For several years, traffic from smartphones has increased significantly. This is why it is important to take care of its responsive design! Your website may look great on desktop but unreadable on phone or tablet. Find out what responsive design is and how to improve it with different tips and what are the alternatives to responsive design to improve your website traffic!

Responsive Design: An Overview

Before the arrival of the mobile web, the landscape of end devices with Internet access was relatively homogeneous: there were laptops and desktops, which were very similar in terms of input and output media. Both types of devices had a keyboard, mouse or trackpad, and a screen with a width of 1000-2000 pixels.

Back then it was not necessary to make any special effort to develop a web page that would be displayed correctly on any device. The simplest solution was to limit the width of a page to the lowest common denominator. A popular approach was to display pages 800px wide and centered or left justified. On larger screens, there might be some extra white space, but the pages were easy to read on all devices.

This changed with the advent of mobile devices and the significant diversification of end devices. The screens of smartphones and tablets differ from those of desktop computers in several ways. Pixel dimensions now play an important role, and physical resolution (pixels per inch, or ppi) also entered the picture with the advent of retina displays. And of course these devices are operated with your finger instead of a mouse. In addition to smartphones and tablets, large, high-resolution monitors have also appeared on the market, which means that a modern web page has to work on screens with widths ranging from 320 pixels to more than 4,000 pixels.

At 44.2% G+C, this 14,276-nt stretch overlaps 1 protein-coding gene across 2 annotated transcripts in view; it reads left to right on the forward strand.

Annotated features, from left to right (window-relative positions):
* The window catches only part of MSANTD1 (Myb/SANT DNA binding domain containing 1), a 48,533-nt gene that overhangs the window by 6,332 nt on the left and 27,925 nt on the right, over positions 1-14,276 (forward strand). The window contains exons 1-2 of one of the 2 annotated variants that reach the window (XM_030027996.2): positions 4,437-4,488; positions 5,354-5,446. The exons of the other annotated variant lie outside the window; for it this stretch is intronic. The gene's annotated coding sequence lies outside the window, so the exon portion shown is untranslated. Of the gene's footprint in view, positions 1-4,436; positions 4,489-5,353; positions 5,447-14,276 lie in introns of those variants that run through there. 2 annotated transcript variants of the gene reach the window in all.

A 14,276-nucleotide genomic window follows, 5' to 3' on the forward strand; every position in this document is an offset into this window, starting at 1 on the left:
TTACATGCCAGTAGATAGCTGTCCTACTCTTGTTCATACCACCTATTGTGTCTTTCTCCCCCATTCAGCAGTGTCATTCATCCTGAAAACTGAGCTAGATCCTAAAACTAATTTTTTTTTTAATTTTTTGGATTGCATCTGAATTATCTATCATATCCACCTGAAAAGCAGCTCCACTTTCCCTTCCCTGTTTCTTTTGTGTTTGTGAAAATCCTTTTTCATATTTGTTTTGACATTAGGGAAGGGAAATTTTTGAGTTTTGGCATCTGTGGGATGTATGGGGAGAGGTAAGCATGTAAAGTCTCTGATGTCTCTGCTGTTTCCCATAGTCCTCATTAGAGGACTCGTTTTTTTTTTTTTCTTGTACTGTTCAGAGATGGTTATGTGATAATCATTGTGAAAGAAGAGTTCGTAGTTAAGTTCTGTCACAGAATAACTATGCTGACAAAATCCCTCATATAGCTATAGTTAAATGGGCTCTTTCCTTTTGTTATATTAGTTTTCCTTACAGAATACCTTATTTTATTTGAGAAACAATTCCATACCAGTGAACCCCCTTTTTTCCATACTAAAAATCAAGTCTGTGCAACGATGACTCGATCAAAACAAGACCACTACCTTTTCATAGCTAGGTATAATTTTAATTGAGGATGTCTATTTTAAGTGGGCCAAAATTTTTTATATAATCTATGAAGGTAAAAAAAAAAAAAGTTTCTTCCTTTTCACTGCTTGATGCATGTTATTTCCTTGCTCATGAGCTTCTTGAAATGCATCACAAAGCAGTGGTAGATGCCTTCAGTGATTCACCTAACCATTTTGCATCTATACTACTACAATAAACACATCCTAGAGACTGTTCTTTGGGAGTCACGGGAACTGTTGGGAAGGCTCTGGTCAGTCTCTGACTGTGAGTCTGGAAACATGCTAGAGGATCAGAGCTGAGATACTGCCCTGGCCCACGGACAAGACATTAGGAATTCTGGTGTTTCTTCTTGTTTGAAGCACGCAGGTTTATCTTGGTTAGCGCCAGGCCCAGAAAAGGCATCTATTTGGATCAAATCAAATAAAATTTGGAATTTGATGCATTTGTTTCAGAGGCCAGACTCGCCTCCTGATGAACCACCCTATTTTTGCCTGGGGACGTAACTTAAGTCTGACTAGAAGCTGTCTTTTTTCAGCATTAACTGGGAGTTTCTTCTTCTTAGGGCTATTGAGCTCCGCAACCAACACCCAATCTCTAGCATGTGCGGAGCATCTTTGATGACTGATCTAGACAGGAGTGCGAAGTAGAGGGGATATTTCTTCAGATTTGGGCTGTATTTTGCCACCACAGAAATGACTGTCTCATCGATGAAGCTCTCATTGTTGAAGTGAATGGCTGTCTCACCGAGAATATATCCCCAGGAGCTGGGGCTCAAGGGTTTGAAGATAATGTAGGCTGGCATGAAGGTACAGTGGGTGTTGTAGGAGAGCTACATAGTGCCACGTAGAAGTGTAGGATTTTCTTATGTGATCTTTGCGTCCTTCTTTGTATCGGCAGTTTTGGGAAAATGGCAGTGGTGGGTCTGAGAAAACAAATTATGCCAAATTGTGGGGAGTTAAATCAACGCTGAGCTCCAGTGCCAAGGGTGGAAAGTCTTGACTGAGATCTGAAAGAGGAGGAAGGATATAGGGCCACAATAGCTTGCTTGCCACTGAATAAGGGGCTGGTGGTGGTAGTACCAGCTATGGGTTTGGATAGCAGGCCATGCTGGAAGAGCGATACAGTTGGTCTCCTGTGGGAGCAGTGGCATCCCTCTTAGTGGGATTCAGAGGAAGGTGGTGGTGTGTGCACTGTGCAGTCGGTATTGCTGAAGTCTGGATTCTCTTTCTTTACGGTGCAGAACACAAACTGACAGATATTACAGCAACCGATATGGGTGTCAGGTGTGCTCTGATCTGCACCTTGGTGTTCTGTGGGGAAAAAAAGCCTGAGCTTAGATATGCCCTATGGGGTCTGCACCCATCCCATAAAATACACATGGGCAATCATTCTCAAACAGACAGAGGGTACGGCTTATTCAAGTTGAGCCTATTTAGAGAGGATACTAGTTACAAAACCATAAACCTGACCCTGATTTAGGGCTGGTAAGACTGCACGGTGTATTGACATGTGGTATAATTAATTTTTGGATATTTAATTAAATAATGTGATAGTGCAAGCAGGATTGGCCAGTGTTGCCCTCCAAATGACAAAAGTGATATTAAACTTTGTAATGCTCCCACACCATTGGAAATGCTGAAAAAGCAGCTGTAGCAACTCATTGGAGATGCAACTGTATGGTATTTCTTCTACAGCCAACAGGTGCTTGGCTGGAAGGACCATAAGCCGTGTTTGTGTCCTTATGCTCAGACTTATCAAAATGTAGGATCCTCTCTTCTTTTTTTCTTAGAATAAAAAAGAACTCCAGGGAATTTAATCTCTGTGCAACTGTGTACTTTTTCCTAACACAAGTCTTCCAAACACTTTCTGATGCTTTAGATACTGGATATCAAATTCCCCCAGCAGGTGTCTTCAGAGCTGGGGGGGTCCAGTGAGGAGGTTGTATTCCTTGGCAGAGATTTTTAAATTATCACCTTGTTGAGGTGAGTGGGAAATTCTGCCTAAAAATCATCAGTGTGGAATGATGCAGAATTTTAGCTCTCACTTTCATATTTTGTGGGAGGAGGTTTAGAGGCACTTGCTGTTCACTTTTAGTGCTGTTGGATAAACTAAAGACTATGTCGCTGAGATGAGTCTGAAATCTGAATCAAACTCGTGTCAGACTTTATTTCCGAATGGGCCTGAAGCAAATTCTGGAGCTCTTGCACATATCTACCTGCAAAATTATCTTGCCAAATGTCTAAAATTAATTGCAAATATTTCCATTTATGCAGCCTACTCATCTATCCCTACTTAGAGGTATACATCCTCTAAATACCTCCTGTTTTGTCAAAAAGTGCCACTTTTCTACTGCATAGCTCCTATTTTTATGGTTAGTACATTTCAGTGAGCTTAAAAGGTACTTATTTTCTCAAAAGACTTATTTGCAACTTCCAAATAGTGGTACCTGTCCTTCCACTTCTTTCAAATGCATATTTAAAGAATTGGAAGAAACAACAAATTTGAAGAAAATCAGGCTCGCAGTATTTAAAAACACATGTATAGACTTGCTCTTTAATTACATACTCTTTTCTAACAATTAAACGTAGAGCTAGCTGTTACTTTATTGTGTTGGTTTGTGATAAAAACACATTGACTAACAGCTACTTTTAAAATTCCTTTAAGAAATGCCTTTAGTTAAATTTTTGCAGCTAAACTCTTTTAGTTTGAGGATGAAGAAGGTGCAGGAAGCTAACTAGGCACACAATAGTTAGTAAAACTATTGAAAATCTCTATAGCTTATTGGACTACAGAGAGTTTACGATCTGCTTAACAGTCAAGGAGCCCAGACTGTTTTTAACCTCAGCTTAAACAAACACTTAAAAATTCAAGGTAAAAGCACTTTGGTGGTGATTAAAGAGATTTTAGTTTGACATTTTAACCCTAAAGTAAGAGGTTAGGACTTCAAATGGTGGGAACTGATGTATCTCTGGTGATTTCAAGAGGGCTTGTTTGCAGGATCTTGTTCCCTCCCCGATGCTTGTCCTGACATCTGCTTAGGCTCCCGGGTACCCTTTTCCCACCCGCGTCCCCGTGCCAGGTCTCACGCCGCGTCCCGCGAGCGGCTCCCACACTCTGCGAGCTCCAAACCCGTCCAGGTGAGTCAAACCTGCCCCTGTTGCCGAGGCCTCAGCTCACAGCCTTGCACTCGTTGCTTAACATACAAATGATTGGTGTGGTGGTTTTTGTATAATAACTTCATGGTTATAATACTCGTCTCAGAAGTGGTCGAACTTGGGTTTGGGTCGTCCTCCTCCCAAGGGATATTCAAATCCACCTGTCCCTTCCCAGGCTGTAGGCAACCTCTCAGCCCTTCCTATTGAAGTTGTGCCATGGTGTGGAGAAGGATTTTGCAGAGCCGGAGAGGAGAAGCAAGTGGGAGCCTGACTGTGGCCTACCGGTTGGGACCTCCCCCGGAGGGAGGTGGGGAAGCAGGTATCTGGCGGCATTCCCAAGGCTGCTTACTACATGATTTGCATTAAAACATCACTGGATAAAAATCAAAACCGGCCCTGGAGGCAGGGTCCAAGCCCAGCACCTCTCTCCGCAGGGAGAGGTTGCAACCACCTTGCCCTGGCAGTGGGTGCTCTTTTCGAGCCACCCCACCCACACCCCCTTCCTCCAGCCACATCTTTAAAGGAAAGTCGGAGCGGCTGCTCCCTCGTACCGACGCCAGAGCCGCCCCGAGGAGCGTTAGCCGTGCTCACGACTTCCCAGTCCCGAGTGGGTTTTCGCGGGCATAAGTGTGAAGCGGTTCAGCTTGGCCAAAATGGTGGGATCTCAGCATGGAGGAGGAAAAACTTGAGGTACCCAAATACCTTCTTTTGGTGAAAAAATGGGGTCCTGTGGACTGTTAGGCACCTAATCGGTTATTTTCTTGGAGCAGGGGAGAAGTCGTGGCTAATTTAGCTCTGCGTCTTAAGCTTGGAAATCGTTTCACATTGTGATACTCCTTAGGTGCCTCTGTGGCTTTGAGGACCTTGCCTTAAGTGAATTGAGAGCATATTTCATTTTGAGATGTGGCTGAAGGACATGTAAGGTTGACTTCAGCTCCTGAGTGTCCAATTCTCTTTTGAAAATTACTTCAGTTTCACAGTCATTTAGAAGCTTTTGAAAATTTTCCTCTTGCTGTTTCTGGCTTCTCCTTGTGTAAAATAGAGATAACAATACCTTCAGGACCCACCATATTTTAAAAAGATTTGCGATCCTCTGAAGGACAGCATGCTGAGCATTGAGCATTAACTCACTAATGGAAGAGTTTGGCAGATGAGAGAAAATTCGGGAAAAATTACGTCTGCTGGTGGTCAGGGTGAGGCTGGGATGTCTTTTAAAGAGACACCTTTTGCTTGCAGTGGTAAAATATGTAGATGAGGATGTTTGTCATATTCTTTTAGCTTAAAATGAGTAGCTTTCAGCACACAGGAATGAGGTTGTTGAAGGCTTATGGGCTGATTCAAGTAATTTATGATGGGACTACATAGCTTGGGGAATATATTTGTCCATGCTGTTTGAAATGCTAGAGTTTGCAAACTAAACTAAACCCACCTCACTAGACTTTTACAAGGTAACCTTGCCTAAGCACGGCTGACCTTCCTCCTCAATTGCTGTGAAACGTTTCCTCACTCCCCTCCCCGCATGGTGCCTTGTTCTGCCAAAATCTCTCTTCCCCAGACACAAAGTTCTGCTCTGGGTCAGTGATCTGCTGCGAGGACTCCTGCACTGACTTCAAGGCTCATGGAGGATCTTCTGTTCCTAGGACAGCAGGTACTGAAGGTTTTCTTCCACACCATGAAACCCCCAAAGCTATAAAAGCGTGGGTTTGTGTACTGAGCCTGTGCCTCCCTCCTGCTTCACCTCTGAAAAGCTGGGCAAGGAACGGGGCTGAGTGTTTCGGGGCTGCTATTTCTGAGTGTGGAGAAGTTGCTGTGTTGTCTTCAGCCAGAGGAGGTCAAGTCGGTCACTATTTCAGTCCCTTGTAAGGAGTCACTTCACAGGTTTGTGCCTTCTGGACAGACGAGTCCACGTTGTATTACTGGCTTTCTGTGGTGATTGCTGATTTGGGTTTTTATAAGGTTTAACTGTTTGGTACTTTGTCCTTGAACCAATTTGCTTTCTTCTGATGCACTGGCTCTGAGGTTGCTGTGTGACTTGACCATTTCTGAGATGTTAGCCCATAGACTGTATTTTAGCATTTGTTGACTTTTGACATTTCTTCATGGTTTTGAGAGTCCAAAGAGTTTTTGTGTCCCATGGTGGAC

smaller screenbigger screenFactor
Before the mobile web~1000 pixels~2000 pixels~2
After the mobile web~320 pixels> 4000 pixels> 10

A responsive web page fits the space available on a screen. “Screen real estate” is often referred to in this context. A web page must look good on all devices and guarantee an optimal user experience (UX).

Responsive design encompasses a wide range of technologies and approaches that combine to develop a fully responsive web page. This includes: